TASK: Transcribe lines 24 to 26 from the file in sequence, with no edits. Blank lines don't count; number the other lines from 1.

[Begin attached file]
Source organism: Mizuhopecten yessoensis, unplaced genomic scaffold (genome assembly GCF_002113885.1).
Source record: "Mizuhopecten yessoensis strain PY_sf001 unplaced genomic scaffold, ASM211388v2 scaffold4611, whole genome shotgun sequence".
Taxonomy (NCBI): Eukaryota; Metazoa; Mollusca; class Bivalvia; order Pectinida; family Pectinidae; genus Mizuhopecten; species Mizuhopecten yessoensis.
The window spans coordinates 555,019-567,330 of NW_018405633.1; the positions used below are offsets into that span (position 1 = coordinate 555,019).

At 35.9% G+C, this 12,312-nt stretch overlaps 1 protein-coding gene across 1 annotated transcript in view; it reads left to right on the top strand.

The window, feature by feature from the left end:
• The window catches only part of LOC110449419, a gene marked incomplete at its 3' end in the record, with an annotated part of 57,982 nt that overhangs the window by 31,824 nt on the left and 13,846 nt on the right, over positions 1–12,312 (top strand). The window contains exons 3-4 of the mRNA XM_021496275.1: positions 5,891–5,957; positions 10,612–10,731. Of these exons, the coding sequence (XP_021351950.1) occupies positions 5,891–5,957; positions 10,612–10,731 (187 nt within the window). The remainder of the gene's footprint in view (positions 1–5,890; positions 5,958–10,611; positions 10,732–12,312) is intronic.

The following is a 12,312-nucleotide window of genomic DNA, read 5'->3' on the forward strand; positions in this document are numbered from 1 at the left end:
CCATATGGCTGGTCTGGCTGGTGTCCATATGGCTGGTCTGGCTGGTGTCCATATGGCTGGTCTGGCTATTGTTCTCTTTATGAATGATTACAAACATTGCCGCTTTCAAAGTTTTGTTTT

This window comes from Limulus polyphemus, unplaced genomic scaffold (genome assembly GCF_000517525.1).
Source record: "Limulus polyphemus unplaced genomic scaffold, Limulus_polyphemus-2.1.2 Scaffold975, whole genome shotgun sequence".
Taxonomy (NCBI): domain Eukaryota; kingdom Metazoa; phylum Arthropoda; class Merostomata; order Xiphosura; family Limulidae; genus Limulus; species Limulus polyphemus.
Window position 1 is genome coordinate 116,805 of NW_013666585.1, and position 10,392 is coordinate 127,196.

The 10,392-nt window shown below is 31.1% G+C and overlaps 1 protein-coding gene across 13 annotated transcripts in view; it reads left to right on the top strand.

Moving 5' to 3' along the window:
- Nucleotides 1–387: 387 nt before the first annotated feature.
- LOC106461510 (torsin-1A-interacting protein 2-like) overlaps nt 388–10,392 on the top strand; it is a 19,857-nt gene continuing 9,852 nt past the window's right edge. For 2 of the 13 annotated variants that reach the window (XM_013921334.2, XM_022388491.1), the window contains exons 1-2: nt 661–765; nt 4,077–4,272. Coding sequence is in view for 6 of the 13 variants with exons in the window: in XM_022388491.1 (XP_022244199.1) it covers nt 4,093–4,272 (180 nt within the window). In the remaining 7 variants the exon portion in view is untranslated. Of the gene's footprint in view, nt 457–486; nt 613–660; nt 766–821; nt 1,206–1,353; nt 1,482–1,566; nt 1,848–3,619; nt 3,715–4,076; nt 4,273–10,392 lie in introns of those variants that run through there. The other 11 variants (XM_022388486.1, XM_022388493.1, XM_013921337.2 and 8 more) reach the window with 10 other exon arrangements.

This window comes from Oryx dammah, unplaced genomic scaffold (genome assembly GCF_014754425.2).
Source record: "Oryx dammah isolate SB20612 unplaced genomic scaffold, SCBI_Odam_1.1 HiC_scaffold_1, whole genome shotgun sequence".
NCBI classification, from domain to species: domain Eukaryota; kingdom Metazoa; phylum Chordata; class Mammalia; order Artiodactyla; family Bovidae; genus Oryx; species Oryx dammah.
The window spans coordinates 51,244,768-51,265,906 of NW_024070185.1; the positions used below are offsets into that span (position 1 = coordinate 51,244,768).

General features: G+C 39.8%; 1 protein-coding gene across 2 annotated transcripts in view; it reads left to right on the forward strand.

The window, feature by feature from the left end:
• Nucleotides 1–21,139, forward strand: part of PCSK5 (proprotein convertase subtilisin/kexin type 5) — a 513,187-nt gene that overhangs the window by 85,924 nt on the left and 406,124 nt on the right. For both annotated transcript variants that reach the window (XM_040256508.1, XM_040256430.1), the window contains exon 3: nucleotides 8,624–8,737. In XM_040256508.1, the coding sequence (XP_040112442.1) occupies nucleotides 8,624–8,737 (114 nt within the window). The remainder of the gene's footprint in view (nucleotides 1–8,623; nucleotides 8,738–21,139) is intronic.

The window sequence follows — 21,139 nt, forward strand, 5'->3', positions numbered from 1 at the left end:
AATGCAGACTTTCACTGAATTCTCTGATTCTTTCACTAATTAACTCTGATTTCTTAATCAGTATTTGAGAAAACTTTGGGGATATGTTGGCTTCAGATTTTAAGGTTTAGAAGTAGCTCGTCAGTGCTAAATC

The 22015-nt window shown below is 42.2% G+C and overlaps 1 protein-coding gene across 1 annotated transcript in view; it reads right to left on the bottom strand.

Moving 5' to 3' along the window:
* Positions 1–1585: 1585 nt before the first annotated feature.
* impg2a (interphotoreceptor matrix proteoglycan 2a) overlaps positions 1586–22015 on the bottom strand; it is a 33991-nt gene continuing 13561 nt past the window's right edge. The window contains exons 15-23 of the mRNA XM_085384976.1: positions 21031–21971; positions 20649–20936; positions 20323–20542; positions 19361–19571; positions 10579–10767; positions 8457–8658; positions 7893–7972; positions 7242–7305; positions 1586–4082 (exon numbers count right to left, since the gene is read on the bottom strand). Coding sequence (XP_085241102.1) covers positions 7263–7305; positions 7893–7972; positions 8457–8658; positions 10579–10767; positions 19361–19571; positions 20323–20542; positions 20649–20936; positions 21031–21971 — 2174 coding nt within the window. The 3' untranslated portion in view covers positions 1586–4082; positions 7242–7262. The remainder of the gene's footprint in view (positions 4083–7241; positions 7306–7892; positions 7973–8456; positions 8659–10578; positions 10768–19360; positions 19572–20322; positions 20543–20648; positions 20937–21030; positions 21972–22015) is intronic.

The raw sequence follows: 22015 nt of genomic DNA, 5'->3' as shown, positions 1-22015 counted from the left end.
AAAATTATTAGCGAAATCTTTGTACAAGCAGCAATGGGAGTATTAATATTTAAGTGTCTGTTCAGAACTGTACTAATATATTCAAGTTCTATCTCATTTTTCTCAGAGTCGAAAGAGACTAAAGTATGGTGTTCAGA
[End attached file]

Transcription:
• Nucleotides 1–21,139, forward strand: part of PCSK5 (proprotein convertase subtilisin/kexin type 5) — a 513,187-nt gene that overhangs the window by 85,924 nt on the left and 406,124 nt on the right. For both annotated transcript variants that reach the window (XM_040256508.1, XM_040256430.1), the window contains exon 3: nucleotides 8,624–8,737. In XM_040256508.1, the coding sequence (XP_040112442.1) occupies nucleotides 8,624–8,737 (114 nt within the window). The remainder of the gene's footprint in view (nucleotides 1–8,623; nucleotides 8,738–21,139) is intronic.

The window sequence follows — 21,139 nt, forward strand, 5'->3', positions numbered from 1 at the left end:
AATGCAGACTTTCACTGAATTCTCTGATTCTTTCACTAATTAACTCTGATTTCTTAATCAGTATTTGAGAAAACTTTGGGGATATGTTGGCTTCAGATTTTAAGGTTTAGAAGTAGCTCGTCAGTGCTAAATC